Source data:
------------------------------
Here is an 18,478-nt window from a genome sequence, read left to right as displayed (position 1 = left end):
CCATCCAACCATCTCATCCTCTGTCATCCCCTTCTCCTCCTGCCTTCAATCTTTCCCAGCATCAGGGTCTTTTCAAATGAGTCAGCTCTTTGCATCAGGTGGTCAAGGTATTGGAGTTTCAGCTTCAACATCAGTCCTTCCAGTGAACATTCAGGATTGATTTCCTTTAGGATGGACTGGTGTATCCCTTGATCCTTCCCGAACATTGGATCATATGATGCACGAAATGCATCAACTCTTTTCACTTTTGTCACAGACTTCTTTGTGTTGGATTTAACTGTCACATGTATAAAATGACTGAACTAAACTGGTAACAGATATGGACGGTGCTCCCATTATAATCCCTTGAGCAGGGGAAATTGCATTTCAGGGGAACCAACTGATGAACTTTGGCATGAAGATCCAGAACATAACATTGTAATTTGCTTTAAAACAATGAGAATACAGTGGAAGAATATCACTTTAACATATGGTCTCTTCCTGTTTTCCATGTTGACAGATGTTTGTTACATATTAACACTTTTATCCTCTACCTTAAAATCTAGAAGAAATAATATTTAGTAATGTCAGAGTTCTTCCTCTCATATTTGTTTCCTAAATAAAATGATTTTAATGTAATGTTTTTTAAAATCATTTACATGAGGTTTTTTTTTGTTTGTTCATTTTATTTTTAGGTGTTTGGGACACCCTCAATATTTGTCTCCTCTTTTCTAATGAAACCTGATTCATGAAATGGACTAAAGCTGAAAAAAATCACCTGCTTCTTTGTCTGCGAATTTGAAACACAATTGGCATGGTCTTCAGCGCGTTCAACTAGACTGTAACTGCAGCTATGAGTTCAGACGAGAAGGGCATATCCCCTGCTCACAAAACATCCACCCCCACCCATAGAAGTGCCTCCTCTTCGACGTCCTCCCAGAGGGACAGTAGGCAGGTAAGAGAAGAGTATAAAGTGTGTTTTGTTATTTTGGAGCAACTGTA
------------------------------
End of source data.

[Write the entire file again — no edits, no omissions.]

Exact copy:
Here is an 18,478-nt window from a genome sequence, read left to right as displayed (position 1 = left end):
CCATCCAACCATCTCATCCTCTGTCATCCCCTTCTCCTCCTGCCTTCAATCTTTCCCAGCATCAGGGTCTTTTCAAATGAGTCAGCTCTTTGCATCAGGTGGTCAAGGTATTGGAGTTTCAGCTTCAACATCAGTCCTTCCAGTGAACATTCAGGATTGATTTCCTTTAGGATGGACTGGTGTATCCCTTGATCCTTCCCGAACATTGGATCATATGATGCACGAAATGCATCAACTCTTTTCACTTTTGTCACAGACTTCTTTGTGTTGGATTTAACTGTCACATGTATAAAATGACTGAACTAAACTGGTAACAGATATGGACGGTGCTCCCATTATAATCCCTTGAGCAGGGGAAATTGCATTTCAGGGGAACCAACTGATGAACTTTGGCATGAAGATCCAGAACATAACATTGTAATTTGCTTTAAAACAATGAGAATACAGTGGAAGAATATCACTTTAACATATGGTCTCTTCCTGTTTTCCATGTTGACAGATGTTTGTTACATATTAACACTTTTATCCTCTACCTTAAAATCTAGAAGAAATAATATTTAGTAATGTCAGAGTTCTTCCTCTCATATTTGTTTCCTAAATAAAATGATTTTAATGTAATGTTTTTTAAAATCATTTACATGAGGTTTTTTTTTGTTTGTTCATTTTATTTTTAGGTGTTTGGGACACCCTCAATATTTGTCTCCTCTTTTCTAATGAAACCTGATTCATGAAATGGACTAAAGCTGAAAAAAATCACCTGCTTCTTTGTCTGCGAATTTGAAACACAATTGGCATGGTCTTCAGCGCGTTCAACTAGACTGTAACTGCAGCTATGAGTTCAGACGAGAAGGGCATATCCCCTGCTCACAAAACATCCACCCCCACCCATAGAAGTGCCTCCTCTTCGACGTCCTCCCAGAGGGACAGTAGGCAGGTAAGAGAAGAGTATAAAGTGTGTTTTGTTATTTTGGAGCAACTGTA